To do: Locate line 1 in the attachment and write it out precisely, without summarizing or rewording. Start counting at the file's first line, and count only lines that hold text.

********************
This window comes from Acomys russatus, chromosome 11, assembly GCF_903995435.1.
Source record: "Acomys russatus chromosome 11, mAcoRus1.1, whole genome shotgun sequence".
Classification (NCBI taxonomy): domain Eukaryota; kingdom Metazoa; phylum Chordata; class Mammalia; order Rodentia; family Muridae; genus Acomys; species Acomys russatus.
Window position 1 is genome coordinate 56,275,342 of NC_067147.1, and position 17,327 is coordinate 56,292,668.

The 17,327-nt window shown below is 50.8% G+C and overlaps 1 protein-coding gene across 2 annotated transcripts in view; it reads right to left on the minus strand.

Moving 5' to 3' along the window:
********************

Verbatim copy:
This window comes from Acomys russatus, chromosome 11, assembly GCF_903995435.1.